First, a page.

Nicolas Rapold on Get to Know Your Rabbit

Most De Palma movies provoke divisive laughter: are you basking in his sense of camp and grand guignol, or echoing the giggles of a sadist (“It’s funny ’cause it’s true!”)? So we pore over his straight-up comedies, which once comprised half his output, for the seeds of the glee that would later seem the mark of a depraved mind. And if you had to name some quality that allows the same man to make Dressed to Kill and Get to Know Your Rabbit, it would be his sense of a movie as an exquisite mechanism, all its parts (body and otherwise) whirring and shifting into place. That’s the disquieting artifice of his horror and thriller work—art as death mechanism, creation and destruction inseparable. In Rabbit, though, the craftsman’s eye and slight distance provide the view askew and ruthless logic necessary for executing an absurdist premise, and as usual with De Palma, there’s a lot more going on than he’s usually given credit for.

Get to Know Your Rabbit (1972) is, if you couldn’t tell from that wacky title, a counterculture satire in a funny disguise. One day, after a wacky terrorist front’s bomb threat (some Sixties period detail), market analyst Donald Beeman walks out on his job. His ex-boss falls to drinking and loses his own job, but then rebounds in a most inventive way, by commodifying Donald’s walkout into a product: a lucrative executive self-improvement program, sold with the slogan “Live life at the gut level.” But Donald’s chosen escape differs from that of contemporaneous embarrassing hippie-freedom movies: he wants to be a tapdancing magician. Rabbits and hats, shim sham—the whole nine yards, learnt at the foot of a master, played by Orson Welles.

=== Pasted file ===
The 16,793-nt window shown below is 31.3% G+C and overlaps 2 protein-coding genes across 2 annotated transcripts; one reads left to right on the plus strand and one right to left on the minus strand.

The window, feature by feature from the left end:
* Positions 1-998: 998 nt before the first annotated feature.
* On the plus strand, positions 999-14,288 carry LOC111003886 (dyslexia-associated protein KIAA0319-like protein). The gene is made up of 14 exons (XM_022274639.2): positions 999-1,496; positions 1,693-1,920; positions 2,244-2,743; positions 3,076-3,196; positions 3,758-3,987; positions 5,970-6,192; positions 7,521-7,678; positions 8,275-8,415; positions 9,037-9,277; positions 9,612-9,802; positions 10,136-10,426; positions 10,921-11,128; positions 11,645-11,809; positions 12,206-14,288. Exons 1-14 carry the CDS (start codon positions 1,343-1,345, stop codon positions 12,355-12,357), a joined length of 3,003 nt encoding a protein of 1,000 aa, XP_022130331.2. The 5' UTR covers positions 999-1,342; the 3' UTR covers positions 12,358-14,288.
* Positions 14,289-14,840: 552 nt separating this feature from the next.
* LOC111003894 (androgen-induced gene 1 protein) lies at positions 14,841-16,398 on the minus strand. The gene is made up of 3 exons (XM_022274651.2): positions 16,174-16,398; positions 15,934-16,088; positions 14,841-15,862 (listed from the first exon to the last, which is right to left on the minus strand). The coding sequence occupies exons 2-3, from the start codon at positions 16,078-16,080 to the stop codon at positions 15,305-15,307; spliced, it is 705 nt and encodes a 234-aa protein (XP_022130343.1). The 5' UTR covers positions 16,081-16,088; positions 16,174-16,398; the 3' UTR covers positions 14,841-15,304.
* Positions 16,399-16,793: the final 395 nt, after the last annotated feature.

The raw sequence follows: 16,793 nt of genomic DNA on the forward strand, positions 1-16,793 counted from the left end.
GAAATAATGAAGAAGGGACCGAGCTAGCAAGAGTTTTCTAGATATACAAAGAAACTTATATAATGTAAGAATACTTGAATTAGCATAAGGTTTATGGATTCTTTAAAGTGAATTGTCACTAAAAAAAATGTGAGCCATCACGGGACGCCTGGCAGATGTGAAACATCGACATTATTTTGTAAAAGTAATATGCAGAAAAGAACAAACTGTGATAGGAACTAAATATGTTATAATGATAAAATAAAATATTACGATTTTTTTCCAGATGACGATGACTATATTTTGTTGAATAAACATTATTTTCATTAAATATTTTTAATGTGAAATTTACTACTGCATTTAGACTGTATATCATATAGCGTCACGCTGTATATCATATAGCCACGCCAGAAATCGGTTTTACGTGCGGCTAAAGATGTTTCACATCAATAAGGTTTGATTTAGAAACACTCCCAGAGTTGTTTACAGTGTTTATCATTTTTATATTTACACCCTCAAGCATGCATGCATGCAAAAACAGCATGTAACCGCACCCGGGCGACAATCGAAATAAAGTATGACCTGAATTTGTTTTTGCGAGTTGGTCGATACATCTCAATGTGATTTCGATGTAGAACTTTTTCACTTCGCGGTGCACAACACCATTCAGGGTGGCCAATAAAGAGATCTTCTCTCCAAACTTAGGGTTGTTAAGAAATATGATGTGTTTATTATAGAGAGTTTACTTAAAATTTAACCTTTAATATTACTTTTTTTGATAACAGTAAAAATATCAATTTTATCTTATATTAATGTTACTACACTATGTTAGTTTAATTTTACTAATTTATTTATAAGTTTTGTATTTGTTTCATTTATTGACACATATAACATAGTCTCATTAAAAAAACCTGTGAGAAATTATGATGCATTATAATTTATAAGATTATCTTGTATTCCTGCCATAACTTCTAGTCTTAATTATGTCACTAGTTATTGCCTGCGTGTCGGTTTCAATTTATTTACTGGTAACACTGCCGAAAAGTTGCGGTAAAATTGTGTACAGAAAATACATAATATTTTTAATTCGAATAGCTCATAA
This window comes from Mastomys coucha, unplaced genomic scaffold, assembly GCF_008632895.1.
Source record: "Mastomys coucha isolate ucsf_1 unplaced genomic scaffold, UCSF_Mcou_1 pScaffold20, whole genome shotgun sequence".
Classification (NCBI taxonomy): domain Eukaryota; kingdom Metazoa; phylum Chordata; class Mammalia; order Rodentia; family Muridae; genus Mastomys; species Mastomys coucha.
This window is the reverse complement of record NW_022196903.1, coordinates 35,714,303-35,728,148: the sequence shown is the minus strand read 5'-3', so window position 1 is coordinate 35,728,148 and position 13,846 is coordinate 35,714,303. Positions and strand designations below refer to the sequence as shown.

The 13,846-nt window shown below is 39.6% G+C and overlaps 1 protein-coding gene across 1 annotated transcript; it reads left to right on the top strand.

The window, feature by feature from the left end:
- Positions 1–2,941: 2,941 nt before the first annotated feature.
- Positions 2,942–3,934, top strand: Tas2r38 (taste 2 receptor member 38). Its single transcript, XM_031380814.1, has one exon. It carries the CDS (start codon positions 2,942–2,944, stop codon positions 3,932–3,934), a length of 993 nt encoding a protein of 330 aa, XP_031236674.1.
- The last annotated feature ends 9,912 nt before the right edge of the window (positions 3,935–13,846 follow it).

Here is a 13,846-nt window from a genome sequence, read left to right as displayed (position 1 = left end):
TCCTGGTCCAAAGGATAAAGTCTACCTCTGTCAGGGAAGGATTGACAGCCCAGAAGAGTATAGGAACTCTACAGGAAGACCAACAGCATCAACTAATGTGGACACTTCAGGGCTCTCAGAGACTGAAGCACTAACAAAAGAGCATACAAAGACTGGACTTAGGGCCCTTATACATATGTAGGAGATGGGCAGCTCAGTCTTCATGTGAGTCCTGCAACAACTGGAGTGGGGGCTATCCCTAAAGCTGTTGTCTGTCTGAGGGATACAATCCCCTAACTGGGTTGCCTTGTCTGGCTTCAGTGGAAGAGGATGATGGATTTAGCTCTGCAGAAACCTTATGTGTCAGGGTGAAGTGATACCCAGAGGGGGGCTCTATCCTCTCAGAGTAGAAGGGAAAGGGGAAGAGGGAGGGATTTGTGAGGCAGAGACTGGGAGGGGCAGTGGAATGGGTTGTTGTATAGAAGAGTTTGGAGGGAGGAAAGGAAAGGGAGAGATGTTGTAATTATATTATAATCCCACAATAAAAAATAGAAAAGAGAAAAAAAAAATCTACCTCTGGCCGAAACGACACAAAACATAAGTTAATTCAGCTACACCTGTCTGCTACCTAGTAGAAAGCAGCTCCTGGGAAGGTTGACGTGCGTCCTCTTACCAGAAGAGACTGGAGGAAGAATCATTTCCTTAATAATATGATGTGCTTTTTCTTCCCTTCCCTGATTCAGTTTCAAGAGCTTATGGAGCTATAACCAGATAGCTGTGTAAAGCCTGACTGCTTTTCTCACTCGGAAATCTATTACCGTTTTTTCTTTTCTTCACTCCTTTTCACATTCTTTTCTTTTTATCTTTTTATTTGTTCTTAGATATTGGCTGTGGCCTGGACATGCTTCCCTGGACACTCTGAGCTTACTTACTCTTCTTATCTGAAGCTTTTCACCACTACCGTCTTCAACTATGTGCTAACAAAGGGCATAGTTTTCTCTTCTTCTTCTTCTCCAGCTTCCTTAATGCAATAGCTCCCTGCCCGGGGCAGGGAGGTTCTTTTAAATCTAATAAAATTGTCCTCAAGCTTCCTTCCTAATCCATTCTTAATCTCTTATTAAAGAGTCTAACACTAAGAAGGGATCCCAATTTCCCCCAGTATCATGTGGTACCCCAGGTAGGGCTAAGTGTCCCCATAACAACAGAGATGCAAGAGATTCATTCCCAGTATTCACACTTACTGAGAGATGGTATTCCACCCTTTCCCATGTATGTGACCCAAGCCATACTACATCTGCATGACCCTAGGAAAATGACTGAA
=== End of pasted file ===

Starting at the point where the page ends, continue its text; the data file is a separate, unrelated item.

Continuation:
Rabbit is more than just an excuse to see Welles muster a pricelessly ludicrous dignity, scold his pupil (“No, no, no. You’re holding your rabbit all wrong”), and wear a cloak that makes him look like he’s slowly inflating into Rodin’s Balzac. In fact, the director of Citizen Kane is not the movie’s only important bit of casting: Donald is played by Tom Smothers, in an early example of De Palma’s risky tendency to cast TV or “lite” stars (Josh Hartnett a casualty this year, Rebecca Romjin-Stamos a recent example of a success). On their CBS variety show, the Smothers Brothers had perfected a folksy look with their barbershop haircuts, glee-singer blazers, and guitar-strum tunes that allowed cover for gadfly criticism of the fatal hypocrisies of the day. So Tom, who here shades slow and boyishly earnest, but not dumb, is a perfect match for Rabbit’s old-fashioned sidestep of most escape-the-establishment premises. Instead of a dazed romp through “California lifestyles” with god-awful ersatz sunshine pop, Rabbit gives us a man whose passion is to look “seedy” and practice a métier that had its heyday in vaudeville.